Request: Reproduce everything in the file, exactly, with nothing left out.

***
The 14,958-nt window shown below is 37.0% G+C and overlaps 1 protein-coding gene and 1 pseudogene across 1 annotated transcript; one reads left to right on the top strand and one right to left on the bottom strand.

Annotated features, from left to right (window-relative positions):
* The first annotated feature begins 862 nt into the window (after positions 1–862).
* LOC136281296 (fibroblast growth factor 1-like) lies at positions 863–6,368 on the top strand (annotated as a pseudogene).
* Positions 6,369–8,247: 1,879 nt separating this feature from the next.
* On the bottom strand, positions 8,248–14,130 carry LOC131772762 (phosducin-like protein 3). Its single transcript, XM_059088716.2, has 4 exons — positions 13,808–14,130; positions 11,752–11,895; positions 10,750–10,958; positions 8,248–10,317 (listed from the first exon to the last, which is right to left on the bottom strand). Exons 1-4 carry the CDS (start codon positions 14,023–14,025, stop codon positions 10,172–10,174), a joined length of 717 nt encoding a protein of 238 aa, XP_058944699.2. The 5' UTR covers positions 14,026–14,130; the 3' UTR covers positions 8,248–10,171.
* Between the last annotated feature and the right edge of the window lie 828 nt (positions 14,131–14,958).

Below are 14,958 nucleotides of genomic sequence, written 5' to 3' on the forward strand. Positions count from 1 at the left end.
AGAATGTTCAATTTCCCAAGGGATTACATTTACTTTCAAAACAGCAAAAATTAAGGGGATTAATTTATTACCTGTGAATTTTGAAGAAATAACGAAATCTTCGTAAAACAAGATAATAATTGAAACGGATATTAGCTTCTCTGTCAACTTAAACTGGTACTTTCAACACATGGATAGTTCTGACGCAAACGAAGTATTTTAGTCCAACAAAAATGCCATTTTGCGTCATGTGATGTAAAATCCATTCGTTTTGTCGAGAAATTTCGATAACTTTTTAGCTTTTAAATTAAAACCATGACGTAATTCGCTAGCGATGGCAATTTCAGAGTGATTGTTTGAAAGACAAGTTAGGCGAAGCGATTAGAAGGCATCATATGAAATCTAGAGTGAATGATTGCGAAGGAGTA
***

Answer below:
The 14,958-nt window shown below is 37.0% G+C and overlaps 1 protein-coding gene and 1 pseudogene across 1 annotated transcript; one reads left to right on the top strand and one right to left on the bottom strand.

Annotated features, from left to right (window-relative positions):
* The first annotated feature begins 862 nt into the window (after positions 1–862).
* LOC136281296 (fibroblast growth factor 1-like) lies at positions 863–6,368 on the top strand (annotated as a pseudogene).
* Positions 6,369–8,247: 1,879 nt separating this feature from the next.
* On the bottom strand, positions 8,248–14,130 carry LOC131772762 (phosducin-like protein 3). Its single transcript, XM_059088716.2, has 4 exons — positions 13,808–14,130; positions 11,752–11,895; positions 10,750–10,958; positions 8,248–10,317 (listed from the first exon to the last, which is right to left on the bottom strand). Exons 1-4 carry the CDS (start codon positions 14,023–14,025, stop codon positions 10,172–10,174), a joined length of 717 nt encoding a protein of 238 aa, XP_058944699.2. The 5' UTR covers positions 14,026–14,130; the 3' UTR covers positions 8,248–10,171.
* Between the last annotated feature and the right edge of the window lie 828 nt (positions 14,131–14,958).

Below are 14,958 nucleotides of genomic sequence, written 5' to 3' on the forward strand. Positions count from 1 at the left end.
AGAATGTTCAATTTCCCAAGGGATTACATTTACTTTCAAAACAGCAAAAATTAAGGGGATTAATTTATTACCTGTGAATTTTGAAGAAATAACGAAATCTTCGTAAAACAAGATAATAATTGAAACGGATATTAGCTTCTCTGTCAACTTAAACTGGTACTTTCAACACATGGATAGTTCTGACGCAAACGAAGTATTTTAGTCCAACAAAAATGCCATTTTGCGTCATGTGATGTAAAATCCATTCGTTTTGTCGAGAAATTTCGATAACTTTTTAGCTTTTAAATTAAAACCATGACGTAATTCGCTAGCGATGGCAATTTCAGAGTGATTGTTTGAAAGACAAGTTAGGCGAAGCGATTAGAAGGCATCATATGAAATCTAGAGTGAATGATTGCGAAGGAGTA